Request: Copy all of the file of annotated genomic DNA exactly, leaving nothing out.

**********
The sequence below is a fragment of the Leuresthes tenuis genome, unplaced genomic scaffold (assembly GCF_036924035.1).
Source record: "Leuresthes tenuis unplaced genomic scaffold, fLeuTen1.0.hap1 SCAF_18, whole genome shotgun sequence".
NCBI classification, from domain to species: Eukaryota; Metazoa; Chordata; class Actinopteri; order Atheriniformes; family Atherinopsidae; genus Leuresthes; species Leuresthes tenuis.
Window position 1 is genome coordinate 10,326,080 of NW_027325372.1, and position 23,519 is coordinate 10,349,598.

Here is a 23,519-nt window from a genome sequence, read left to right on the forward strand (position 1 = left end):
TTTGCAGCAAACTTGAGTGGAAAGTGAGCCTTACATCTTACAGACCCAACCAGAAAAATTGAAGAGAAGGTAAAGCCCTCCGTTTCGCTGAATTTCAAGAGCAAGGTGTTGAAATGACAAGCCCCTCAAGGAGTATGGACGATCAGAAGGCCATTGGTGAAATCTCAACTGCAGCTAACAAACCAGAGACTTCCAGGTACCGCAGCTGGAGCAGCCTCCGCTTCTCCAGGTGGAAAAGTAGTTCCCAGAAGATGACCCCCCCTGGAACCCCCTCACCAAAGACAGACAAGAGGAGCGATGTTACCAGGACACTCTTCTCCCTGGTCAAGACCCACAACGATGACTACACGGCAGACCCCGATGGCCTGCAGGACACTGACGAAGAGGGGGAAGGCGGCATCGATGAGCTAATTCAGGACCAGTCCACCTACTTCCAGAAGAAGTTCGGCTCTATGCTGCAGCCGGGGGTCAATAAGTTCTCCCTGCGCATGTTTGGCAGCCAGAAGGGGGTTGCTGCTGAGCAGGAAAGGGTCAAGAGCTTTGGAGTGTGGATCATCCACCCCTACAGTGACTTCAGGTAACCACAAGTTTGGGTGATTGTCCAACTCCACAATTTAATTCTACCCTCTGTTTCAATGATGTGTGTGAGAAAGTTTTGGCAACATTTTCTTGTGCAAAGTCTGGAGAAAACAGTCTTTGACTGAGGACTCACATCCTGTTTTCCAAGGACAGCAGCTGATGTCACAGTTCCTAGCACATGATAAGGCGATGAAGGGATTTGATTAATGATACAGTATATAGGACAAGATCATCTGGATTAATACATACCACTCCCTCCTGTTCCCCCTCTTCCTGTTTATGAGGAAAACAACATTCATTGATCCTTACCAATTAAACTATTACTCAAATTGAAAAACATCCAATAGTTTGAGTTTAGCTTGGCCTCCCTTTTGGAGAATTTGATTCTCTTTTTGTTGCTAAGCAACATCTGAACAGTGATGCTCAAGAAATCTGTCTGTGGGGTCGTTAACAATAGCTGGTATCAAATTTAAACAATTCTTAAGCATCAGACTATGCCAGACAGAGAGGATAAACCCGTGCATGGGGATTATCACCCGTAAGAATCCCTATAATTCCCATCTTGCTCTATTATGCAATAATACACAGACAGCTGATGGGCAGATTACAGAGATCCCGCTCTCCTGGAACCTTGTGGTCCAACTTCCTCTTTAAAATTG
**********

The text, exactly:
The sequence below is a fragment of the Leuresthes tenuis genome, unplaced genomic scaffold (assembly GCF_036924035.1).
Source record: "Leuresthes tenuis unplaced genomic scaffold, fLeuTen1.0.hap1 SCAF_18, whole genome shotgun sequence".
NCBI classification, from domain to species: Eukaryota; Metazoa; Chordata; class Actinopteri; order Atheriniformes; family Atherinopsidae; genus Leuresthes; species Leuresthes tenuis.
Window position 1 is genome coordinate 10,326,080 of NW_027325372.1, and position 23,519 is coordinate 10,349,598.

Here is a 23,519-nt window from a genome sequence, read left to right on the forward strand (position 1 = left end):
TTTGCAGCAAACTTGAGTGGAAAGTGAGCCTTACATCTTACAGACCCAACCAGAAAAATTGAAGAGAAGGTAAAGCCCTCCGTTTCGCTGAATTTCAAGAGCAAGGTGTTGAAATGACAAGCCCCTCAAGGAGTATGGACGATCAGAAGGCCATTGGTGAAATCTCAACTGCAGCTAACAAACCAGAGACTTCCAGGTACCGCAGCTGGAGCAGCCTCCGCTTCTCCAGGTGGAAAAGTAGTTCCCAGAAGATGACCCCCCCTGGAACCCCCTCACCAAAGACAGACAAGAGGAGCGATGTTACCAGGACACTCTTCTCCCTGGTCAAGACCCACAACGATGACTACACGGCAGACCCCGATGGCCTGCAGGACACTGACGAAGAGGGGGAAGGCGGCATCGATGAGCTAATTCAGGACCAGTCCACCTACTTCCAGAAGAAGTTCGGCTCTATGCTGCAGCCGGGGGTCAATAAGTTCTCCCTGCGCATGTTTGGCAGCCAGAAGGGGGTTGCTGCTGAGCAGGAAAGGGTCAAGAGCTTTGGAGTGTGGATCATCCACCCCTACAGTGACTTCAGGTAACCACAAGTTTGGGTGATTGTCCAACTCCACAATTTAATTCTACCCTCTGTTTCAATGATGTGTGTGAGAAAGTTTTGGCAACATTTTCTTGTGCAAAGTCTGGAGAAAACAGTCTTTGACTGAGGACTCACATCCTGTTTTCCAAGGACAGCAGCTGATGTCACAGTTCCTAGCACATGATAAGGCGATGAAGGGATTTGATTAATGATACAGTATATAGGACAAGATCATCTGGATTAATACATACCACTCCCTCCTGTTCCCCCTCTTCCTGTTTATGAGGAAAACAACATTCATTGATCCTTACCAATTAAACTATTACTCAAATTGAAAAACATCCAATAGTTTGAGTTTAGCTTGGCCTCCCTTTTGGAGAATTTGATTCTCTTTTTGTTGCTAAGCAACATCTGAACAGTGATGCTCAAGAAATCTGTCTGTGGGGTCGTTAACAATAGCTGGTATCAAATTTAAACAATTCTTAAGCATCAGACTATGCCAGACAGAGAGGATAAACCCGTGCATGGGGATTATCACCCGTAAGAATCCCTATAATTCCCATCTTGCTCTATTATGCAATAATACACAGACAGCTGATGGGCAGATTACAGAGATCCCGCTCTCCTGGAACCTTGTGGTCCAACTTCCTCTTTAAAATTG